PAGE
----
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The Courage Quotient: How Science Can Make You Braver    by Robert Biswas-Diener Amazon.com order for
Courage Quotient
by Robert Biswas-Diener
Order:  USA  Can
John Wiley & Sons, 2012 (2012)
Hardcover, e-Book
* *   Reviewed by Bob Walch

'Courage contains two primary internal elements: the willingness to act and the ability to control fear,' writes Robert Biswas-Diener. 'When you can successfully curb your fears and boost your ability to take action, you are better able to live a full and virtuous life. You are more likely to face challenges with grace, connect with and inspire others, and be a force for good.'

The display of courage has been the centerpiece of many works of literature and movies. Everyone has an idea of what constitutes a courageous act, yet few, if any, individuals have spent a lot of time mulling over if this is a quality that be actually learned or strengthened.

One misconception that the author tries to dispel is that courage is something you're either born with or you're not. Biswas-Diener believes that courage is more about managing fear rather than not feeling it. In this book he contends that everyone, at one time or another, exhibits bravery.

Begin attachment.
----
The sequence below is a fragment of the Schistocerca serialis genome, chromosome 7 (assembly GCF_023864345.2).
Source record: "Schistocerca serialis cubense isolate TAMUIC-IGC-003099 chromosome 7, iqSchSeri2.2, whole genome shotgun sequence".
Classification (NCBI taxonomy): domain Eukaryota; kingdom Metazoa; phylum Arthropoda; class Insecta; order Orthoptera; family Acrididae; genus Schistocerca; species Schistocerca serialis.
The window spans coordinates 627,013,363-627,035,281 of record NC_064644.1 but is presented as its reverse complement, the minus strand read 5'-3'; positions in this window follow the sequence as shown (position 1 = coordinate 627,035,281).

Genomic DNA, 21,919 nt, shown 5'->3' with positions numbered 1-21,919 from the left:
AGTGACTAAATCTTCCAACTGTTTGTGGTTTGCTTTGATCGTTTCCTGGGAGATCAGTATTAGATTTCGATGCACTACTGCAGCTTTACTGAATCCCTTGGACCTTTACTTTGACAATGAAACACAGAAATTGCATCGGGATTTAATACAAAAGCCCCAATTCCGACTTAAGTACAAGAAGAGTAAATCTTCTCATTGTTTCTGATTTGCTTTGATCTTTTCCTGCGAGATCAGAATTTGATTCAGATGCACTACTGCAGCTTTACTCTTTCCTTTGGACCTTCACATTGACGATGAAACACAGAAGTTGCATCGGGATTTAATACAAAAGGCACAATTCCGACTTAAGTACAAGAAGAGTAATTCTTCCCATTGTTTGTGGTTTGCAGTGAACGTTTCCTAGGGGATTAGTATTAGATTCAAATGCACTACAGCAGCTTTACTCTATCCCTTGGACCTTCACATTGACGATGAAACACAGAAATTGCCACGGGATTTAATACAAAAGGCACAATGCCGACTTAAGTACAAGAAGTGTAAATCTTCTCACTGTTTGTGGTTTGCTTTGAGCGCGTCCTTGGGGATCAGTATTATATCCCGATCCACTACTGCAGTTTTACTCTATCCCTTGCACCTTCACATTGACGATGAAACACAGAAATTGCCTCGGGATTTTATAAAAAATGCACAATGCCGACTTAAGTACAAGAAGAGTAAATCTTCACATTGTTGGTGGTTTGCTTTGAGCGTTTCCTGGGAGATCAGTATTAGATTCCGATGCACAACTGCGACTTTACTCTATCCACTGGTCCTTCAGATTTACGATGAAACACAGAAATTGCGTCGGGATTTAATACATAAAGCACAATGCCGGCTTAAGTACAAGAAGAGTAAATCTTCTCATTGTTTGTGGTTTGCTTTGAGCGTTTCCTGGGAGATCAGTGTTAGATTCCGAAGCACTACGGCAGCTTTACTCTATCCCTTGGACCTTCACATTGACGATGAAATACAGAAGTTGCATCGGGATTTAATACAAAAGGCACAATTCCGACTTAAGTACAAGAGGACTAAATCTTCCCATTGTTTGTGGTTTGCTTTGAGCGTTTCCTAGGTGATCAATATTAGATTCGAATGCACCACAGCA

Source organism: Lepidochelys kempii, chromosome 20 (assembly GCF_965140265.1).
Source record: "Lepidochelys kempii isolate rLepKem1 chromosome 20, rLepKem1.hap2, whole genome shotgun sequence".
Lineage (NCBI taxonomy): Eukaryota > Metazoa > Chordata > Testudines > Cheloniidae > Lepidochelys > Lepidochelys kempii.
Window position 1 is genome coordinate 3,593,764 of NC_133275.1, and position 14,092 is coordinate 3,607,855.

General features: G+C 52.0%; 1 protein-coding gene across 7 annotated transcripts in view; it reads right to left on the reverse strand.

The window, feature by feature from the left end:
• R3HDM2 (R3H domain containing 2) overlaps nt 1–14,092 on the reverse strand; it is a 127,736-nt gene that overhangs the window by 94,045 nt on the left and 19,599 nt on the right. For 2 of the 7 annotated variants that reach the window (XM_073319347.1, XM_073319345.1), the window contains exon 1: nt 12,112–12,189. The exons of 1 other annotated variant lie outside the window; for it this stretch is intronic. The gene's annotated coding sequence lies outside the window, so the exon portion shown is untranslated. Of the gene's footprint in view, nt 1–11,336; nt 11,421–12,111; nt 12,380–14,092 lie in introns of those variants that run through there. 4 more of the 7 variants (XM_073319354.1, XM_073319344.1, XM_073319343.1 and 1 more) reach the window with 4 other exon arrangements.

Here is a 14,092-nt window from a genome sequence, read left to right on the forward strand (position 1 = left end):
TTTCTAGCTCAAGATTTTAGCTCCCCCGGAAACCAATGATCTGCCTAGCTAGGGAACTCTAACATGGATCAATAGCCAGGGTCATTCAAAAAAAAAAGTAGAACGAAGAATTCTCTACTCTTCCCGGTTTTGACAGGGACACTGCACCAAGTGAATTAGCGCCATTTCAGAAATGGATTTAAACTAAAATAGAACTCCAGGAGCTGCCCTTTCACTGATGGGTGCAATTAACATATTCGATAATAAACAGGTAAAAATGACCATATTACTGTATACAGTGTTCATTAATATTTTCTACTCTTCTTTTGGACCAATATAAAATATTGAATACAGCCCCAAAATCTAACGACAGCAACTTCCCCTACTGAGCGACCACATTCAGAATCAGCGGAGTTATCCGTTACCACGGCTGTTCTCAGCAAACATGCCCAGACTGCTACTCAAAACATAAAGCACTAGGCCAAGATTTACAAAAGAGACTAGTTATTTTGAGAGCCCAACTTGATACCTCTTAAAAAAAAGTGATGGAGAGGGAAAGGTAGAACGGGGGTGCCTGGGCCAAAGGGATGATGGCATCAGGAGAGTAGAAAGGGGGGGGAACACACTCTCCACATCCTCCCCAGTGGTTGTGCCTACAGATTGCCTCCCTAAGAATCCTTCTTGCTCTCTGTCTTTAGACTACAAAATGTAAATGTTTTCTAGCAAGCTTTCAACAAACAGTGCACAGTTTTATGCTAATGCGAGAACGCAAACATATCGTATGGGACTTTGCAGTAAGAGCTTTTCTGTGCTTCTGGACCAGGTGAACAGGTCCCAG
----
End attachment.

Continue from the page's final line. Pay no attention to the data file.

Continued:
Drawing on original research and his own interviews with people from various cultures, Biswas-Diener describes different types of bravery. He then discusses how the reader can raise his or her own courage quotient and offers strategies for managing fear and boosting the willingness to act in a stressful or dangerous situation.

Numerous anecdotes coupled with a fluid, conversational tone make this a very readable book. The author follows up his analysis with clear descriptions of the steps needed to learn and strengthen the courage muscle.

Once you have absorbed all Biswas-Diener has to say, you might be pleasantly surprised to discover that situations you once dreaded, such as speaking in front of a group or dealing with an obnoxious, dominating work- mate, are no longer stress filled situations.

'You can learn courage,' Biswas-Diener assures the reader. 'You may not be able to transform from a wallflower to a social butterfly, or change from a Nervous Nelly into a Dashing Denice, but you can improve. The notion of personal courage overcoming a private fear reframes bravery.'

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